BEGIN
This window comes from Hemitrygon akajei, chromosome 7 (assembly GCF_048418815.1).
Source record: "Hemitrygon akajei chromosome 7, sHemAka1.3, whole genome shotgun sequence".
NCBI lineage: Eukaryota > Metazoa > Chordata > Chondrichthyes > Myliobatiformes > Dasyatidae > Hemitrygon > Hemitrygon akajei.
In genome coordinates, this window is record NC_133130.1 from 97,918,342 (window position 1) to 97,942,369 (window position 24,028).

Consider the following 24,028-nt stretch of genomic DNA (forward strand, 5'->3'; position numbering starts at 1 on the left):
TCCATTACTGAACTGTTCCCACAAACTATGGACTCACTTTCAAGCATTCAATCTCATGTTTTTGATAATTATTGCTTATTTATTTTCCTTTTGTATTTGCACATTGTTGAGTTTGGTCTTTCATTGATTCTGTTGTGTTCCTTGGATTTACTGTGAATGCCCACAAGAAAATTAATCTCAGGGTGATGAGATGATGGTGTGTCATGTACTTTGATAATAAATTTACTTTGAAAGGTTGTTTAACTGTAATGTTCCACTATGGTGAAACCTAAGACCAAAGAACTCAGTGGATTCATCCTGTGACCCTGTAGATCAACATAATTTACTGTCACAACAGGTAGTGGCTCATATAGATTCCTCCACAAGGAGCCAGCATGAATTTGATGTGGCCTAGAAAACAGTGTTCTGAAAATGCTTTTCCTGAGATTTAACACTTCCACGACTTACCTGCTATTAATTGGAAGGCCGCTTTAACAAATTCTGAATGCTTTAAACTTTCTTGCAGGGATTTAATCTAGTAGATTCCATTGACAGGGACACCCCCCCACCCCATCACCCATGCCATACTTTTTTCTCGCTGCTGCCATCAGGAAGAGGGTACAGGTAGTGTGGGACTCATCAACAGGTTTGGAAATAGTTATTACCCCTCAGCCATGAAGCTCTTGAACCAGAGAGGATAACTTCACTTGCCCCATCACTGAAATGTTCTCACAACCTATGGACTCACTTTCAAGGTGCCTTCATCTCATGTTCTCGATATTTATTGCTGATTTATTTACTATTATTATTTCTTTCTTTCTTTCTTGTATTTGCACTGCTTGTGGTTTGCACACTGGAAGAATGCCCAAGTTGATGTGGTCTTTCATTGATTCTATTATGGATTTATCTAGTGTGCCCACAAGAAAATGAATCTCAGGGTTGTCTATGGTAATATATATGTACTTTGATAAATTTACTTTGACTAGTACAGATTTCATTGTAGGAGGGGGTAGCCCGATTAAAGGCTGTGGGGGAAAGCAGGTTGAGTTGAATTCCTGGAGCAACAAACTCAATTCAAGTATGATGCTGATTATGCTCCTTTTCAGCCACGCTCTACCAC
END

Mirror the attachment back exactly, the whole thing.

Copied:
This window comes from Hemitrygon akajei, chromosome 7 (assembly GCF_048418815.1).
Source record: "Hemitrygon akajei chromosome 7, sHemAka1.3, whole genome shotgun sequence".
NCBI lineage: Eukaryota > Metazoa > Chordata > Chondrichthyes > Myliobatiformes > Dasyatidae > Hemitrygon > Hemitrygon akajei.
In genome coordinates, this window is record NC_133130.1 from 97,918,342 (window position 1) to 97,942,369 (window position 24,028).

Consider the following 24,028-nt stretch of genomic DNA (forward strand, 5'->3'; position numbering starts at 1 on the left):
TCCATTACTGAACTGTTCCCACAAACTATGGACTCACTTTCAAGCATTCAATCTCATGTTTTTGATAATTATTGCTTATTTATTTTCCTTTTGTATTTGCACATTGTTGAGTTTGGTCTTTCATTGATTCTGTTGTGTTCCTTGGATTTACTGTGAATGCCCACAAGAAAATTAATCTCAGGGTGATGAGATGATGGTGTGTCATGTACTTTGATAATAAATTTACTTTGAAAGGTTGTTTAACTGTAATGTTCCACTATGGTGAAACCTAAGACCAAAGAACTCAGTGGATTCATCCTGTGACCCTGTAGATCAACATAATTTACTGTCACAACAGGTAGTGGCTCATATAGATTCCTCCACAAGGAGCCAGCATGAATTTGATGTGGCCTAGAAAACAGTGTTCTGAAAATGCTTTTCCTGAGATTTAACACTTCCACGACTTACCTGCTATTAATTGGAAGGCCGCTTTAACAAATTCTGAATGCTTTAAACTTTCTTGCAGGGATTTAATCTAGTAGATTCCATTGACAGGGACACCCCCCCACCCCATCACCCATGCCATACTTTTTTCTCGCTGCTGCCATCAGGAAGAGGGTACAGGTAGTGTGGGACTCATCAACAGGTTTGGAAATAGTTATTACCCCTCAGCCATGAAGCTCTTGAACCAGAGAGGATAACTTCACTTGCCCCATCACTGAAATGTTCTCACAACCTATGGACTCACTTTCAAGGTGCCTTCATCTCATGTTCTCGATATTTATTGCTGATTTATTTACTATTATTATTTCTTTCTTTCTTTCTTGTATTTGCACTGCTTGTGGTTTGCACACTGGAAGAATGCCCAAGTTGATGTGGTCTTTCATTGATTCTATTATGGATTTATCTAGTGTGCCCACAAGAAAATGAATCTCAGGGTTGTCTATGGTAATATATATGTACTTTGATAAATTTACTTTGACTAGTACAGATTTCATTGTAGGAGGGGGTAGCCCGATTAAAGGCTGTGGGGGAAAGCAGGTTGAGTTGAATTCCTGGAGCAACAAACTCAATTCAAGTATGATGCTGATTATGCTCCTTTTCAGCCACGCTCTACCAC